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Senators halfway to biggest goal

by Rob Brodie / Ottawa Senators
Halfway to the finish line, the Ottawa Senators are exactly where they want to be.

Sitting pretty atop the Eastern Conference standings, with a 27-10-4 record and a comfortable nine-point cushion over the second-place New Jersey Devils when both hit the 41-game pole over the weekend.

So far, so good, says Senators head coach John Paddock, who preached long and hard from training camp on about avoiding the dreaded “hangover” that has afflicted several Stanley Cup finalists in recent seasons.

“I like where we are,” Paddock said as he reflected on the Senators’ successful start to the 2007-08 season. “We’ve been (on top) from the start to this time, and I think we’ve withstood the challenges of that.

“At the start of the season, my thoughts were that we were the team with the target on its back from where we were last spring, and I think that’s true. I hoped after 10 games, we would still be the team (in the Eastern Conference) and we were.”

It hasn’t always been smooth sailing, though – the Senators endured a seven-game winless streak at the end of November. But through it all, they maintained their grip on top spot in the conference.

“We certainly have had more ups and downs than we’d like, but to be (nine) points up on everybody else, we must have been the most consistent,” said Paddock. “I don’t think we can have too many complaints about the first half.”

Added captain Daniel Alfredsson: “We’ve got to be happy with where we are, there’s no question. We had the one (bad) stretch but even then, there were a few games we should have won and found a way to lose. But I think it’s been a good first half.”

Centre Jason Spezza said the Senators’ overall consistency has allowed them to build the nine-point gap over the rest of the pack. What’s more encouraging – and perhaps more frightening for the Senators’ foes – is Spezza’s belief that the team hasn’t come close to playing its best hockey yet.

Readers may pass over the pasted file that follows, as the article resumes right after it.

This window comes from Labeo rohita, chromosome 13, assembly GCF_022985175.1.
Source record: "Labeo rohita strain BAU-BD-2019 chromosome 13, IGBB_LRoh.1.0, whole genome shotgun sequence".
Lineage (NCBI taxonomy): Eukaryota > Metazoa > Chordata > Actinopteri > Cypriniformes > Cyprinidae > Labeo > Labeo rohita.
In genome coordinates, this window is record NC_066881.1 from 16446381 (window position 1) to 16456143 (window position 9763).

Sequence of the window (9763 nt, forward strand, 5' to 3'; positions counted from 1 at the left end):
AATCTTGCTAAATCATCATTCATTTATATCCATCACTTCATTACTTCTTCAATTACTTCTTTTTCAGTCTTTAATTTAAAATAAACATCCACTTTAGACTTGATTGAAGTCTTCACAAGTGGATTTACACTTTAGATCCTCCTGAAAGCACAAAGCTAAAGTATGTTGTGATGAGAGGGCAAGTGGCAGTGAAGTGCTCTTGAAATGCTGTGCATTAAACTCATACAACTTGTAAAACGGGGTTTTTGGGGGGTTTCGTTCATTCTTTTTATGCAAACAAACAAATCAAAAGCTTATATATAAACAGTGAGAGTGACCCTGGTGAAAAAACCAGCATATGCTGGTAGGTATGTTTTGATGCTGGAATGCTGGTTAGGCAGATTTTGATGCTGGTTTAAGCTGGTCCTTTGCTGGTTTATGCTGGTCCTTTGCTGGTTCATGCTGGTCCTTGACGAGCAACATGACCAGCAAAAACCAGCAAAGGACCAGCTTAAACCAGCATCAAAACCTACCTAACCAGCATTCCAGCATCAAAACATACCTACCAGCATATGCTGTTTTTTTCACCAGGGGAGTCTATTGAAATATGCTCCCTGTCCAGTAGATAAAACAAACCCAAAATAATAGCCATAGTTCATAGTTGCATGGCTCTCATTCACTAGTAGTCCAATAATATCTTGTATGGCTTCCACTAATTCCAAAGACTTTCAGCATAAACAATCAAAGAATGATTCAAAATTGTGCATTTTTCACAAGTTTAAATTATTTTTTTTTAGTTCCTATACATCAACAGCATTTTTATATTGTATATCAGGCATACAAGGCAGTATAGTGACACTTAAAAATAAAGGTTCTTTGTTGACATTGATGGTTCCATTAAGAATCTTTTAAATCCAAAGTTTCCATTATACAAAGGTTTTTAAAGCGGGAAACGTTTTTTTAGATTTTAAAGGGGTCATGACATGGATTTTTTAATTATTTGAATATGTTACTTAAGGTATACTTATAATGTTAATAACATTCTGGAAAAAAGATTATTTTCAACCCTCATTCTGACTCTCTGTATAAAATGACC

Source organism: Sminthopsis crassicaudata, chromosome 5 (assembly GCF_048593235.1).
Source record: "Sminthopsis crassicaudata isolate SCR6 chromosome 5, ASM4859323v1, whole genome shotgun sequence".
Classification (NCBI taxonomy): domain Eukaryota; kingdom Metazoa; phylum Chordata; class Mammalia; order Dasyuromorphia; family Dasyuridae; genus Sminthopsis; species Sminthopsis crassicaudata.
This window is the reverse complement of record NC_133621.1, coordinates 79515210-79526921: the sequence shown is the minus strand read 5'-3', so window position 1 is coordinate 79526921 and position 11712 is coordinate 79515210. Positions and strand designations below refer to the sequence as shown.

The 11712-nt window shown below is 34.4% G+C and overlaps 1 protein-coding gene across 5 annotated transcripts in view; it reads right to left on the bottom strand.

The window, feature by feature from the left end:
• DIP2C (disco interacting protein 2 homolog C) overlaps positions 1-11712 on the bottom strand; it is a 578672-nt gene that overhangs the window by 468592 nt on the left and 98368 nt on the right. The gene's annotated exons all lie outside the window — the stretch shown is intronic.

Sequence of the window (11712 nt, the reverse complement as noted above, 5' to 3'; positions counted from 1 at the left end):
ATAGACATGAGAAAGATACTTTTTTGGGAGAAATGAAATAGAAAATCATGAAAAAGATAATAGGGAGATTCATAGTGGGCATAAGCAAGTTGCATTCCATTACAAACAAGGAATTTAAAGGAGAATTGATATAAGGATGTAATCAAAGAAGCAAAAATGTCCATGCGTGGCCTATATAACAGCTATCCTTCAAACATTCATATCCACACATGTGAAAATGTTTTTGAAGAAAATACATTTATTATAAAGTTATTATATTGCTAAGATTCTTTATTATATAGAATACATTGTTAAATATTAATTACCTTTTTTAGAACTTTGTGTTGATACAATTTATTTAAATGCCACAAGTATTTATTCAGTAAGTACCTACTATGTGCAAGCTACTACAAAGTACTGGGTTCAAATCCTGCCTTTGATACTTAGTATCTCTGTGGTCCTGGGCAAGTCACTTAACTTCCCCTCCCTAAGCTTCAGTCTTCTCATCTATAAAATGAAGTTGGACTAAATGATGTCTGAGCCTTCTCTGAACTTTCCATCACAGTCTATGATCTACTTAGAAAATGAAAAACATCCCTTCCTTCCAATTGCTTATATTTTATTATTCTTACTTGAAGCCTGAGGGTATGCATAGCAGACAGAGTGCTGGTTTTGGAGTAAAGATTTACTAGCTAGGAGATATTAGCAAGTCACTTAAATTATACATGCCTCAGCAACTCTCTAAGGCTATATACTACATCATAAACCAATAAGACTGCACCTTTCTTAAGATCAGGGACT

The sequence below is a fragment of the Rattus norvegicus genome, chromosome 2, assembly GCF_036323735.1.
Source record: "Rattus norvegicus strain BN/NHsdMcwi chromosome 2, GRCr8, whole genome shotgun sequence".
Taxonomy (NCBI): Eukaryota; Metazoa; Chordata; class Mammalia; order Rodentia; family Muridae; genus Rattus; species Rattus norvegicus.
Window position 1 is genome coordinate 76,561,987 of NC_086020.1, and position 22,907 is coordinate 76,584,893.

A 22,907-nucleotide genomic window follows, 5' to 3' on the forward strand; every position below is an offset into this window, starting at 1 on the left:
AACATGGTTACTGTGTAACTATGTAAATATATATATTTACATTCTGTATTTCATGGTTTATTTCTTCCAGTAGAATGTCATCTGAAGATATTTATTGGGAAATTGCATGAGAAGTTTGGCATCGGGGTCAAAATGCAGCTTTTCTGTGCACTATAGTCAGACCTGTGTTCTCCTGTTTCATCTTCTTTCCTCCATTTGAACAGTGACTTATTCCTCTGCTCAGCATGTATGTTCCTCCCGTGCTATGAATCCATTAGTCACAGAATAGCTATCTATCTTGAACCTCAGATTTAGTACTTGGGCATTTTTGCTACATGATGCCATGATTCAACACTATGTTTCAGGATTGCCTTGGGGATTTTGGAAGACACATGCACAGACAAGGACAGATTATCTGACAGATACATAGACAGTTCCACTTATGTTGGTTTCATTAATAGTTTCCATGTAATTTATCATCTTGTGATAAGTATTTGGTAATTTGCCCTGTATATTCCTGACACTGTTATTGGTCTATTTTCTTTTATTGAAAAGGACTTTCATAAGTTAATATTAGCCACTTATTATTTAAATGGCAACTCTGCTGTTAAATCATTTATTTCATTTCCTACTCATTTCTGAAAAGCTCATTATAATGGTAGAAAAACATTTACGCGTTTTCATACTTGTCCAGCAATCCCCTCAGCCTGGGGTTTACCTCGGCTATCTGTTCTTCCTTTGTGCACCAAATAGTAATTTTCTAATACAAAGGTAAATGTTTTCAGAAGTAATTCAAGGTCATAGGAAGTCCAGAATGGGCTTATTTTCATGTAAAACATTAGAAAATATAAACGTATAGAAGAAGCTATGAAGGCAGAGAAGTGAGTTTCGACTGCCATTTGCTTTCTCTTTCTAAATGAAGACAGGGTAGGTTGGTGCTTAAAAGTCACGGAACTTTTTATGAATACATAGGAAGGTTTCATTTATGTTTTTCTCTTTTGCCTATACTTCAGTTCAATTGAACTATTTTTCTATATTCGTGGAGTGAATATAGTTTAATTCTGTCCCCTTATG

“We’ve played pretty good hockey and been pretty consistent, except for the seven-game losing streak. So we’ve got to be happy,” said Spezza. “But I think we also feel like we can get better, which is a good thing, because I don’t feel like we’ve played our best.

“We’ve just got to stay consistent. Some nights, we don’t give up any chances and are real hard to play against and on other nights, we’re a bit looser and give up a few more chances and take a few more penalties. I think once you get the combination of everything going together and everybody working the same way, it gets better.”

Even on some off nights, though, the Senators have managed to pull out wins. In Spezza’s eyes, it’s a product of the experience the team gained in its run to the Cup final last season.

“We know how to win hockey games,” he said. “Even a game like (on Saturday), where we don’t outplay (Tampa Bay) for the first two periods, and we find a way to win. Maybe a few years ago, we find a way not to come back in that game.”

Now comes the hard part, though: Slugging their way through January and February before the playoff drive begins in earnest in March.

“January and February are the toughest months,” said Alfredsson. “But this is when you try to make the most of it. March and then early April, that’s when you’ve really got to fine tune you game and get everything in order. But (now) is when you can get some extra points if you’re really sharp.”

Paddock cautioned that while the Senators are in good shape at the moment, the job isn’t close to done. Not when you’re coming off a Stanley Cup finalist season.

One goal, you see, remains firmly in sight.

“You don’t win anything in the first half, you just put yourself in position to have a good second half and look forward to the spring,” he said. “Our goal as a team is certainly to play better (and) more consistently, and to win that last game of the season.”

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